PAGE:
We often tend to forget this when cruising, but sails must always be used properly in order to prevent them from losing their shape, negatively affecting the boat’s performance, and, most importantly, from breaking, turning what was supposed to be a vacation into a real “slam dunk” in search of a sailmaker who can give you a hand. Compared to racing sail games, made of exotic fabrics that suffer more from UV rays and excessive loads (Kevlar, carbon, Vectran, and so on), cruising sails, in most cases made of Dacron, are made keeping in mind that they will be used paying less attention and in a much wider wind range: but it still takes little to ruin them. Distraction and laziness are often the main causes of damage to mainsails, jibs and furlings during summer cruising.With a few simple tricks, without spending a dime, you will avoid placing sails under stress and thus risking “accidents” while sailing.
It may seem obvious, but whenever you take down the mainsail you must not forget to protect it with the mainsail cover. Just take a walk around a crowded roadstead to count mainsails bent over the boom without any cover, thus exposed to the wear and tear caused by ultraviolet rays, which in the long run irreparably damages the sail. In addition, the cover is also a protection against saline that tends to abrasion the mainsail. Even if you are using a lazy-bag, remember to always close the zipper once you have lowered the sail. It is a common practice when motoring to hoist the mainsail to stabilize the hull, but make sure it carries: in a total absence of wind 99 percent of the time the sea will be flat, so you won’t need the sail up, while with little air the motoring will result in a very narrow apparent wind. Set the course so that the mainsail is not becalmed (also because there is no point in holding up a flapping sail; in fact, it is a brake), avoiding unnecessary strain on it.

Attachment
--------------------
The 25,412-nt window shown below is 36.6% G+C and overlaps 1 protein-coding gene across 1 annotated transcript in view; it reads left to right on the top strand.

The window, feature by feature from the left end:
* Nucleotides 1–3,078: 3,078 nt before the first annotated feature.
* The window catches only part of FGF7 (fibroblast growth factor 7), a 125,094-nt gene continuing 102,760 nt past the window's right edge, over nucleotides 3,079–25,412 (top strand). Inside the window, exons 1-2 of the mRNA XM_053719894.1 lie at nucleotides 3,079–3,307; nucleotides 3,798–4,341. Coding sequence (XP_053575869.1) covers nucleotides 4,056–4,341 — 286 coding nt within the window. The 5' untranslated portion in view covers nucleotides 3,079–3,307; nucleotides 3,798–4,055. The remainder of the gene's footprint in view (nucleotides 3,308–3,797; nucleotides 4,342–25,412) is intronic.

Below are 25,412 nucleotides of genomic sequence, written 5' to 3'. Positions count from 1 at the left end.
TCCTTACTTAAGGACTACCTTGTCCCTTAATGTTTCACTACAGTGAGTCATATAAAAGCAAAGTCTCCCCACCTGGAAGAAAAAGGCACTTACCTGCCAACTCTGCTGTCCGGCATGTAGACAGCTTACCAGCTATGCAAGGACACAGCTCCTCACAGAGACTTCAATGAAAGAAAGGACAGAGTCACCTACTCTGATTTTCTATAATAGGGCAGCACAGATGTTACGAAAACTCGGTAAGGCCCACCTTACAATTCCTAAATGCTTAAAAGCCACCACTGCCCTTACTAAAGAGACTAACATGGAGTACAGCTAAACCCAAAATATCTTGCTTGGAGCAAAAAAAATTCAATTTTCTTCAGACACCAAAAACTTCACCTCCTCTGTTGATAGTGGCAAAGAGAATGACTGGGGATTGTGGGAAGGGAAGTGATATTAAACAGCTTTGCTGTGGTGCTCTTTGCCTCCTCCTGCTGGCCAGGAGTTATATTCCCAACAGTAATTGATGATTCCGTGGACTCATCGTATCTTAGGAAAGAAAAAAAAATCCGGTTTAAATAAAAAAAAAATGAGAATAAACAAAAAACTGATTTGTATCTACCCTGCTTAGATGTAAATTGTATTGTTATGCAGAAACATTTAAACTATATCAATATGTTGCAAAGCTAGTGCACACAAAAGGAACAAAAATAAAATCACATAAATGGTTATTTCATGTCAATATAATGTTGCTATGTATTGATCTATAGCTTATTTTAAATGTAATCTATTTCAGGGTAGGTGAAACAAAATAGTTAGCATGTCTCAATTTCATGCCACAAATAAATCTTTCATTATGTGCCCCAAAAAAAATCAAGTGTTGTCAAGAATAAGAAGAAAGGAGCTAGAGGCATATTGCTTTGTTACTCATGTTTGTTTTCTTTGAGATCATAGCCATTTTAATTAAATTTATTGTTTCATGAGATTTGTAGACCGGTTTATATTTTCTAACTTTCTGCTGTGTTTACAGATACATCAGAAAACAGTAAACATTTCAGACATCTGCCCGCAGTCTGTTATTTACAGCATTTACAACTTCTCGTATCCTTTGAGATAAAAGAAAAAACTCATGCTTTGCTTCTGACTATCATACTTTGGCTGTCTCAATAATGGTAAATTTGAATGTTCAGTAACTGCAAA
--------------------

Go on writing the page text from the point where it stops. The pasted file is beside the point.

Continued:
The wear and tear caused by flapping is accentuated for generously sized mainsails, which clash against the backstay putting the integrity of the rubbing points at risk. When sailing at load-bearing gaits, make sure to always arrange for a boom restraint: the sail will not be ruined if it rests on the spreaders, but if the boom is free to move by constantly hitting the shrouds you could do damage (e.g., to the batten carriages). Fixing the boom with a stroppetto will solve the problem: this is a trick that should be put into practice not only when the wind is sustained (and the loads involved are high), but also with light airs, because as the speed of the boat increases, the apparent wind decreases and the boom tends to close and then reopen as the pressure increases again. When the mainsail is lowered, remember to slightly loosen the tension on the halyard, the adjusters (base, cunningham) and, if you have given a coat of reefing, the borosa as well. When the mainsail is in use, the wind pressure “spreads” the stresses involved, but if the sail is down, the halyard pulls in one direction only, risking unnerving it.
FLAKES AND GENOA
The most common mistake when using a jib or genoa when cruising is to partially roll it as the wind increases. Unless it is a sail designed to be used semi-rolled as well, with dedicated reinforcing points, you will have to decide whether to furl it or leave it fully spread, perhaps decreasing the area of the mainsail. Sailing with a jib whose sheet points are wrong means deteriorating its shape. Also be careful when at carrying gaits: a slack genoa will rub on the stanchions and dredges, so the advice is to make a pre-cruise sea trip to locate the rubbing points and cover them with adhesive protection. Another expedient is to apply leather covers to harnesses and cotter pins and plastic casters to the dredges to minimize friction. As with the mainsail, remember to let up the jib halyard slightly once you are stopped with the sail rolled. In this way, you will also give the tree a rest. If you decide to sail aft, a good solution to “protect” the sail may be to tangon the jib.
GENNAKER AND FURLING
Regarding gennaker and Code 0 type furling sails, the main recommendation is to never leave them rigged once you are at anchor. The fabric is very delicate and particularly sensitive to the sun’s rays: being very thin, it also lets rays penetrate the inner laps, so the damaging action of ultraviolet involves much of the leech even when the sail is furled. Once it is rolled up, lower it and rather leave it on deck, protecting it with a tarp if you do not have room underneath: also, if you do not lower it, remember that even if you have the best anti-twist cable, at the top, where the pen triangle is located, the sail can never be furled perfectly and, in high winds, it can unroll and be damaged.